Complex systems, individual and networked dependencies on technology, and an increasingly connected world have both expanded our potential and our vulnerability. Our lives, both functionally and socially, have become hopelessly intertwined with a series of systems that operate both outside us, in a global information network, and inside our lives and homes, as a life convenience. Artificial intelligence (AI) learns our preferences and needs in an effort to better serve us. Sophisticated systems are able to analyze massive amounts of data about our lives and activities and laser focus marketing efforts on what we like, value, or fear.
This is the age we live in. This is the reality of our days.
The alternative, the old notion of living off the grid, is becoming less possible. Data is collected about us and stored electronically by so many devices, businesses, and organizations, and the ability to monitor the activities of individuals through surveillance technology is expansive. And this is not just the Orwellian concept of Big Brother, this ability is within the reach of average citizens with technological savvy.
What is there to do about all this? I am not sure there is much we can do except to adjust our own understanding of our reality. The complex web that has become the infrastructure of our lives is not going away. Cars can already drive themselves and AI systems are acting as companions to humans. Technology is tied to virtually everything we do in the business world, and most of what we do in our social lives. There is no going back, there is only forward movement regardless of the challenges.
I think a critical starting point is to realize that the notion of privacy is a thing of the past. In an age where we gather information through technology there are no private things. We particularly need to embrace the reality that communication via technology, be it in words or images, is easily captured regardless of the security framework protecting it. The brilliance in cyber felons far exceeds our current protection. We also need to be at one with our activities outside our home being captured both by government and private interests via active and static surveillance technology and individuals ready to stream live on Facebook or post videos on YouTube. As for what is safe space in our home, we must all recognize that where technology lives privacy does not.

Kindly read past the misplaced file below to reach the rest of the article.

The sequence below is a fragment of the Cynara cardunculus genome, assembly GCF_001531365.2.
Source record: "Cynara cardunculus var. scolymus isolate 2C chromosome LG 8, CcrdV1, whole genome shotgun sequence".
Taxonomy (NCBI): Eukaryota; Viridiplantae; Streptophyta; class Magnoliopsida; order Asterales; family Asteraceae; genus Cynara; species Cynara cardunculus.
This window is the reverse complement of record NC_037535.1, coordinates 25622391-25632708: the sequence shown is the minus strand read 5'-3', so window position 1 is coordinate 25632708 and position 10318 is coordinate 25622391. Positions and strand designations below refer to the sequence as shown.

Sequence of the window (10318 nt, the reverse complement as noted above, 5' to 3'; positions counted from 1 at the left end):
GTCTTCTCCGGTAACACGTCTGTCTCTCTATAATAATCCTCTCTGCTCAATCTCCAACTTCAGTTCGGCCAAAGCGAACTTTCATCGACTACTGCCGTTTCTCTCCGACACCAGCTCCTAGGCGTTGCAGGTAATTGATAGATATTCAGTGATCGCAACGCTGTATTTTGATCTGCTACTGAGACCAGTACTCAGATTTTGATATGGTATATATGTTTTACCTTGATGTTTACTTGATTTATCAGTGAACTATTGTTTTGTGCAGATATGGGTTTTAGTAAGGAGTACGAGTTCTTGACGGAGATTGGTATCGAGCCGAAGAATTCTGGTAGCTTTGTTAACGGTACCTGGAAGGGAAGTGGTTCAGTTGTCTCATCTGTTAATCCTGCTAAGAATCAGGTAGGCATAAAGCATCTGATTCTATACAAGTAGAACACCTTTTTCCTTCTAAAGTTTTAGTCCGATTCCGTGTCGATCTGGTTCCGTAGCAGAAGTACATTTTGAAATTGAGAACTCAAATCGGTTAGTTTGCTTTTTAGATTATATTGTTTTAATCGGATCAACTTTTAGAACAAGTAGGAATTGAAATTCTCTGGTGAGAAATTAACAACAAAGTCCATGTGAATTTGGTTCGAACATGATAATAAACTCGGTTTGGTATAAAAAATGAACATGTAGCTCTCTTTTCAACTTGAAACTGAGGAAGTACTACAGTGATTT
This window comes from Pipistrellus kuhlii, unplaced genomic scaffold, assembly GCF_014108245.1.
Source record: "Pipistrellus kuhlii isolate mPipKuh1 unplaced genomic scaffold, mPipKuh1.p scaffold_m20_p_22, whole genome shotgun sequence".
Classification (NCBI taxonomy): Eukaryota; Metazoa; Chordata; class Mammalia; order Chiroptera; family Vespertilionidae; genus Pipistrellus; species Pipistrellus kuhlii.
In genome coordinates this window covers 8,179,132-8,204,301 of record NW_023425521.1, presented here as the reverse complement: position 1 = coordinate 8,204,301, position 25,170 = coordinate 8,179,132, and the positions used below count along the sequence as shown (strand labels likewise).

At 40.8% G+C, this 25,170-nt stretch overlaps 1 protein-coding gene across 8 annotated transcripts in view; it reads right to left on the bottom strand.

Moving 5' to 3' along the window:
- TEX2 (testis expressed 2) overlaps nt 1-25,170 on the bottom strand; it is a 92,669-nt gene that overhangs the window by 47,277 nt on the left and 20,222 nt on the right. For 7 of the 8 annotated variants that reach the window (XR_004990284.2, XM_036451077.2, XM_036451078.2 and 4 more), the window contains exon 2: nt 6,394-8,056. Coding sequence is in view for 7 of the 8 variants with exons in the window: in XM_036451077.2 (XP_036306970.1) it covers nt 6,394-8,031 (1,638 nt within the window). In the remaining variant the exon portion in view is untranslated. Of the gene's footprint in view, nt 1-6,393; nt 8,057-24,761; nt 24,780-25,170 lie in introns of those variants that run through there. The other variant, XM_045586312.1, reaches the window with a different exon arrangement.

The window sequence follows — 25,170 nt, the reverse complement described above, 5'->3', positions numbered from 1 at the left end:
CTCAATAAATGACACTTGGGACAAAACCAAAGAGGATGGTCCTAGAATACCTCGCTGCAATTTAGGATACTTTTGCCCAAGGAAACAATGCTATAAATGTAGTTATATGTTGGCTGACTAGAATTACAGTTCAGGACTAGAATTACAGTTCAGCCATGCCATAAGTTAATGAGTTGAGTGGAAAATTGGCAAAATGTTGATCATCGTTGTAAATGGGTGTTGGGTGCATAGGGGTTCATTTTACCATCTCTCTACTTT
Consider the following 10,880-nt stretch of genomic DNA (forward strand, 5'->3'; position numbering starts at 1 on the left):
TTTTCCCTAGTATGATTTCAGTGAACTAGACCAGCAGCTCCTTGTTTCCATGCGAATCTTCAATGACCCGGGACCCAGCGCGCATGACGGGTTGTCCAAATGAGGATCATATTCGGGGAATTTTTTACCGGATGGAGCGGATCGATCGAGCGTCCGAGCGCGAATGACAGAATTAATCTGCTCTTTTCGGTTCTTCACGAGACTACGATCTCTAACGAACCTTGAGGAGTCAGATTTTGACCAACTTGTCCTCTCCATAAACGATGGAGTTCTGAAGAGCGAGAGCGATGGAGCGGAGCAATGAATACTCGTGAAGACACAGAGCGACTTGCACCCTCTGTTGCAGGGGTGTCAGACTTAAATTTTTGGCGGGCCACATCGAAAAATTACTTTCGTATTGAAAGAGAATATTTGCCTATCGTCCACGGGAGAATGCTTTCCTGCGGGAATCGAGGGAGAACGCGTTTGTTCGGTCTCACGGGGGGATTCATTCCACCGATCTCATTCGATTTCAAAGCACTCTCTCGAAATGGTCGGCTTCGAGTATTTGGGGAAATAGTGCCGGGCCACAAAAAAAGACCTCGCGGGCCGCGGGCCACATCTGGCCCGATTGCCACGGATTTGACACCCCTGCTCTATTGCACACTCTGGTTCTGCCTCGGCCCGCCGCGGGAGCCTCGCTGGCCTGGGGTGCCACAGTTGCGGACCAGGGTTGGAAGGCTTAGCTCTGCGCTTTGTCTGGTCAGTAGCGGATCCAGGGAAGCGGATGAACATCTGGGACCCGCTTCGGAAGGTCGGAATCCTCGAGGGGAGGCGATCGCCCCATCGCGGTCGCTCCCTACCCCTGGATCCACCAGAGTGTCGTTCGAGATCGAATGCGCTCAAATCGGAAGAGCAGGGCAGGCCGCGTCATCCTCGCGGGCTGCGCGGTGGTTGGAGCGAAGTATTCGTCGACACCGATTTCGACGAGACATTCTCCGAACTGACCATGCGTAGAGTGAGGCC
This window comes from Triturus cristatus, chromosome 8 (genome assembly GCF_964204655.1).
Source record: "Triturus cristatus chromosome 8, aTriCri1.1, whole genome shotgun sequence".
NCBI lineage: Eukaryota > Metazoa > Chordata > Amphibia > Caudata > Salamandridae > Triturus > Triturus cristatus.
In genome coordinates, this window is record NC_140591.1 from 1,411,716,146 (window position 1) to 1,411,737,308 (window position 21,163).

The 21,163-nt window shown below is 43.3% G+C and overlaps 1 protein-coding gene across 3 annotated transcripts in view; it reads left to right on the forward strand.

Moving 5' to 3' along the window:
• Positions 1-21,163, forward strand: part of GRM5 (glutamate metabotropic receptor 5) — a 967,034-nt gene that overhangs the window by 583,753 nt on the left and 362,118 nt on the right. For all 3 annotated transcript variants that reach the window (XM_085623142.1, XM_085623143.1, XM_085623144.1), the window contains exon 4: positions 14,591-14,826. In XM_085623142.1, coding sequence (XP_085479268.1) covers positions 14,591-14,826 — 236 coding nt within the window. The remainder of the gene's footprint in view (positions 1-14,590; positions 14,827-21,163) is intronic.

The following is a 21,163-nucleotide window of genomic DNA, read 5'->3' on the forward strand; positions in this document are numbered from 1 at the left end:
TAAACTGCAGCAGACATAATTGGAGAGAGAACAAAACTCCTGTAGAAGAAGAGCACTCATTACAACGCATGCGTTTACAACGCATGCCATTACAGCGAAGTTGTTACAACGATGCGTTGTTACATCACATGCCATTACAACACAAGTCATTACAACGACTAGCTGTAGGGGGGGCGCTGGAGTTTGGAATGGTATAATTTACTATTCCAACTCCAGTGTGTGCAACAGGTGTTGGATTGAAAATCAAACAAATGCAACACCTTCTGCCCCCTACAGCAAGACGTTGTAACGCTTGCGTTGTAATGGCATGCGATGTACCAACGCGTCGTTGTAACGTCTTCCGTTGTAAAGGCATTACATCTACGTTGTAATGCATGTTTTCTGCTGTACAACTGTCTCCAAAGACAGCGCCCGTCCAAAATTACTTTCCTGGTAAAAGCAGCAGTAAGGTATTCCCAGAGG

What does this mean for society? Interestingly, this may force folks to be more authentic, not because they are naturally driven toward that state, but because their actual behavior is subject to constant capture. Plus, historical capture presented by individuals on social media platforms allows for others to call out incongruent behavior with ease. The capture of who we are is not just a matter of government focus, but ripe for any individual with the interest and capability to gather data.
One would think that the ability to monitor so much activity might reduce crime, but I think that the roots of crime are more complex than just dragging such activities out into the open. Clearly, technology will help with investigation and prosecution of crime. But that is physical crime, cyber crimes – crimes aimed at stripping us of our identities, data, work product, and financial security – are rampant and as I stated above, we are ill-equipped as a society to address them currently.
Children now have a data bio from birth by virtue of their parents’ captured purchasing information, social media engagement, and online record access. The sophistication of marketing to them by all industries (the good, the bad, and the ugly) is increasing exponentially. Also, access to them is increasing as children gain tablet and phone access at younger ages.
Time will tell the myriad of ways our exposure will change us as a society, but make no mistake, the notion of privacy our grandparents enjoyed is dead. I am brought back to an old playground chant, “I see London, I see France, I see someone’s underpants!” Look around your life at the technology you use and live with daily and think about what is actually private in your world, your underpants may be one of the few things you have left.
Another day in the new forty – obla di obla da